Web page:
Paia is a one-stoplight beach town on Maui’s North Shore with several restaurants and cafes, boutiques and galleries, and lots of good vibes.
Paia is the first stop on the fabled Road toHana, but also the first stop to “everything alternative” on Maui. If you have ever been to Humboldt County, CA, it’s the same vibe…You might even run into the same pot-smokers, gurus, or new age seekers here.
Characters abound in Paia. On Hana Highway, which is the “main drag” in Paia, hitchhikers are common, decked out in dreadlocks, beads, mountain man beards, purple garb, or even top hats.
|A few of Paia's characters, including my friend Jeffrey "Smartmouth" on the bottom right corner.|
If you wonder “Where have all the flowers gone?” the answer is: to Paia where you may still find plenty of hippies and colorful flower children. Paia is one of the few places on Maui where one can find buskers on sidewalks, usually outside of Mana Foods.
By the way, Paia is usually pronounced "Pah-ee-yah."
|Entering the town of Paia after arriving to Maui. This road is Hana Highway, and up ahead is the one stop light in Paia, where Hana Highway intersects with Baldwin Avenue. These are the two main streets in Paia.|
- Paia Beach Park – on the outskirts of town, within walking distance of shops and cafes.
- Proximity to Hookipa Beach – known for windsurfing and great for watching large waves in the winter.
- Mama’s Fish House Restaurant – on the eastern outskirts of town, a landmark restaurant to which many tourists make a pilgrimage.
- Paia Mantokuji Mission – a Japanese Buddhist temple with annual community festivals
- Paia Dharma Center – a meditation center with a stupa – a holy sanctuary.
- Health and holistic services – acupuncture, massage and yoga right in town, a dentist
- Charley’s – the oldest restaurant in Paia, and where Willie Nelson sometimes gives surprise performances.
- Mana Foods - Arguably, Maui’s most popular health food + grocery store. Anyone who lives on Maui long enough will end up shopping at Mana because of their outstanding prices and quality.
- Accommodations – Paia Inn in the heart of town and several hidden beachfront cottages.
- Prices – Overall, dining and shopping in Paia seem less expensive than in more touristed areas of Maui. Parking is plentiful and mostly free at public lots.
|A few images of Paia: Stupa of the Maui Dharma Center, Paia Mantokuji Mission, Mana Foods, storefront on Baldwin Avenue, and Paia Fish Market|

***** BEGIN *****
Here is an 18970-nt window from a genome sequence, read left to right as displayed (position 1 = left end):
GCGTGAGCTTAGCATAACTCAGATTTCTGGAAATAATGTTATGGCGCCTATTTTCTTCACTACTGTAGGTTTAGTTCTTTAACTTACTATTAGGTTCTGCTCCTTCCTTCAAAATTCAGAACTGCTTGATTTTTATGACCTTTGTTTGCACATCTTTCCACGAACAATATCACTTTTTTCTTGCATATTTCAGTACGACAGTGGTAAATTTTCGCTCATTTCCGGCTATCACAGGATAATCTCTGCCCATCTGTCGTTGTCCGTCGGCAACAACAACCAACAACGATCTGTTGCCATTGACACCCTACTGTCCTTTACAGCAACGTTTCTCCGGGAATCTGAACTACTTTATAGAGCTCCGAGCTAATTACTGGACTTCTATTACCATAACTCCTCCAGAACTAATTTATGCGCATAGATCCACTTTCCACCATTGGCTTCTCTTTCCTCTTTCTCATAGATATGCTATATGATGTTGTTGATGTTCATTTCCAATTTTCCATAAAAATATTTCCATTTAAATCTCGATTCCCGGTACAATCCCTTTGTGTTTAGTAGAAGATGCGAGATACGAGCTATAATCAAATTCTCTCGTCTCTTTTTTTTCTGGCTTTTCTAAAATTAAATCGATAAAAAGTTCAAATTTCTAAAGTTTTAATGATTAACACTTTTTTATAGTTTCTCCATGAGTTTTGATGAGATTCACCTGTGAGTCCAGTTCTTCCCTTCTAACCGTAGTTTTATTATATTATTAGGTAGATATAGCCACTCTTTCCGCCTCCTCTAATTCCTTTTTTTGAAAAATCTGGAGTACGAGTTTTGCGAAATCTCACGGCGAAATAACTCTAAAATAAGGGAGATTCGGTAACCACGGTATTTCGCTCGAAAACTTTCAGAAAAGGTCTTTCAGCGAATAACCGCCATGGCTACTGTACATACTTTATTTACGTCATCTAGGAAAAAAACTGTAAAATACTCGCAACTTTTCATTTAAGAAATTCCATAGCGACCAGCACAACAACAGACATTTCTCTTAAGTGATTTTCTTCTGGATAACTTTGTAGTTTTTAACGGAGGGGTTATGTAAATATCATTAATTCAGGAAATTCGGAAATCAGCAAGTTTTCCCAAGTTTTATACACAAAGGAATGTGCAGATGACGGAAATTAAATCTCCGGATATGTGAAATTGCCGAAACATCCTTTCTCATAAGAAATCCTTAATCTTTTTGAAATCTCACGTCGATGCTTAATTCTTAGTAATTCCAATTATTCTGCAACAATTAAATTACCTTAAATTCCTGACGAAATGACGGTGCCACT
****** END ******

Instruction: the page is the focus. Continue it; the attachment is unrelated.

Lately, Paia has received a lot of attention as a charming beach town with a refreshing ambience, an authentic town with “local color,” which is considered less “touristy” than other towns on Maui.
But Paia wasn’t always so popular in the mainstream.
For years, Paia was seen as the gawky country cousin to Lahaina: not as suave, chic or presentable. Paia had rough edges, like a permanent pile of garbage and broken household items right on the main shopping strip or boarded-up windows of a closed bakery next to a new boutique. Some old-time Maui families owned land in “downtown” Paia and created eyesores – they didn’t want Paia - or Maui - to change.
Paia was funky. An ex-boyfriend who adored Lahaina on his first trip to Maui had a remedy for Paia: give everything a fresh coat of paint and a good cleaning. Open more shops, cater to tourists.
|Pot smoker crossing sign, just outside Paia. This sign has finally been replaced.|
He wouldn’t recognize Paia now. Paia has undergone a transformation in the last few years, some would say it’s practically gentrified. Gone are unsightly eyesores. Paia even has a paid parking lot (shocking).
But for all its changes, Paia still retains a funky, earthy, mellow, hippie vibe. People watching is a fun spectator sport in Paia. Plus, there’s always the beach.
|Vintage map of Maui. Paia is at the top. The area called Kuau on the map is part of Paia.|
You may also enjoy:
Night-Blooming Cereus in Paia
Halloween Night in Paia Town
Pearl Butik in Paia
Bohemians and Hippies on the Beach and Other Hangouts
New Year's Eve Gong / Bell Ringing in Paia
The North Shore of Maui
Remembering the Paia Street Poet, Bill Keys
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